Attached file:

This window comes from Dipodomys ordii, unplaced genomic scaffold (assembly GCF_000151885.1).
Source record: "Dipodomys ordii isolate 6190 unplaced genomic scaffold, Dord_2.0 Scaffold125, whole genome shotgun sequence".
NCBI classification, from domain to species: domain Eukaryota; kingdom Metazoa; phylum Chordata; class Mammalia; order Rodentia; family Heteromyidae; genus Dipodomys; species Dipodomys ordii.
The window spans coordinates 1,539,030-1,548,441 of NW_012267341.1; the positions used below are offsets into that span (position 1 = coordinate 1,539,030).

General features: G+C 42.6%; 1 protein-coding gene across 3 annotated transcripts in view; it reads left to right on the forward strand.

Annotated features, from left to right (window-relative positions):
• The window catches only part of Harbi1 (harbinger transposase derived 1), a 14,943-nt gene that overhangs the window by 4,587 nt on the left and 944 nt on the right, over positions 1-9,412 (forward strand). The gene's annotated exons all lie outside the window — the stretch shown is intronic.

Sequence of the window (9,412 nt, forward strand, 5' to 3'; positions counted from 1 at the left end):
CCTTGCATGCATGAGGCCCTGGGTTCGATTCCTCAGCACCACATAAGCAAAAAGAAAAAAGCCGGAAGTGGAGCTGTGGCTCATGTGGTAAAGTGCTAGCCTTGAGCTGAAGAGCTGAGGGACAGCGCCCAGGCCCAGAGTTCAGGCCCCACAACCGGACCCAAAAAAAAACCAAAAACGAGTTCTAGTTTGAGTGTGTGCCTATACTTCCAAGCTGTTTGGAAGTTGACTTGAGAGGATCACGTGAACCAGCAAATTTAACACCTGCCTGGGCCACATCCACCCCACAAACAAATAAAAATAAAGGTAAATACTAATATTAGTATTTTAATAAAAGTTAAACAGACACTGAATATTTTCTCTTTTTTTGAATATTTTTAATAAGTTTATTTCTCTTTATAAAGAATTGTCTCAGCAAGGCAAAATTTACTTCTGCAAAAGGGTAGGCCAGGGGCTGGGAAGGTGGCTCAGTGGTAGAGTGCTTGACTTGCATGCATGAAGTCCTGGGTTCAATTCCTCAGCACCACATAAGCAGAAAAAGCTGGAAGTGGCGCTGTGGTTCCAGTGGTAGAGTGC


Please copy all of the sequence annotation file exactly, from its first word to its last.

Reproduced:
This window comes from Dipodomys ordii, unplaced genomic scaffold (assembly GCF_000151885.1).
Source record: "Dipodomys ordii isolate 6190 unplaced genomic scaffold, Dord_2.0 Scaffold125, whole genome shotgun sequence".
NCBI classification, from domain to species: domain Eukaryota; kingdom Metazoa; phylum Chordata; class Mammalia; order Rodentia; family Heteromyidae; genus Dipodomys; species Dipodomys ordii.
The window spans coordinates 1,539,030-1,548,441 of NW_012267341.1; the positions used below are offsets into that span (position 1 = coordinate 1,539,030).

General features: G+C 42.6%; 1 protein-coding gene across 3 annotated transcripts in view; it reads left to right on the forward strand.

Annotated features, from left to right (window-relative positions):
• The window catches only part of Harbi1 (harbinger transposase derived 1), a 14,943-nt gene that overhangs the window by 4,587 nt on the left and 944 nt on the right, over positions 1-9,412 (forward strand). The gene's annotated exons all lie outside the window — the stretch shown is intronic.

Sequence of the window (9,412 nt, forward strand, 5' to 3'; positions counted from 1 at the left end):
CCTTGCATGCATGAGGCCCTGGGTTCGATTCCTCAGCACCACATAAGCAAAAAGAAAAAAGCCGGAAGTGGAGCTGTGGCTCATGTGGTAAAGTGCTAGCCTTGAGCTGAAGAGCTGAGGGACAGCGCCCAGGCCCAGAGTTCAGGCCCCACAACCGGACCCAAAAAAAAACCAAAAACGAGTTCTAGTTTGAGTGTGTGCCTATACTTCCAAGCTGTTTGGAAGTTGACTTGAGAGGATCACGTGAACCAGCAAATTTAACACCTGCCTGGGCCACATCCACCCCACAAACAAATAAAAATAAAGGTAAATACTAATATTAGTATTTTAATAAAAGTTAAACAGACACTGAATATTTTCTCTTTTTTTGAATATTTTTAATAAGTTTATTTCTCTTTATAAAGAATTGTCTCAGCAAGGCAAAATTTACTTCTGCAAAAGGGTAGGCCAGGGGCTGGGAAGGTGGCTCAGTGGTAGAGTGCTTGACTTGCATGCATGAAGTCCTGGGTTCAATTCCTCAGCACCACATAAGCAGAAAAAGCTGGAAGTGGCGCTGTGGTTCCAGTGGTAGAGTGC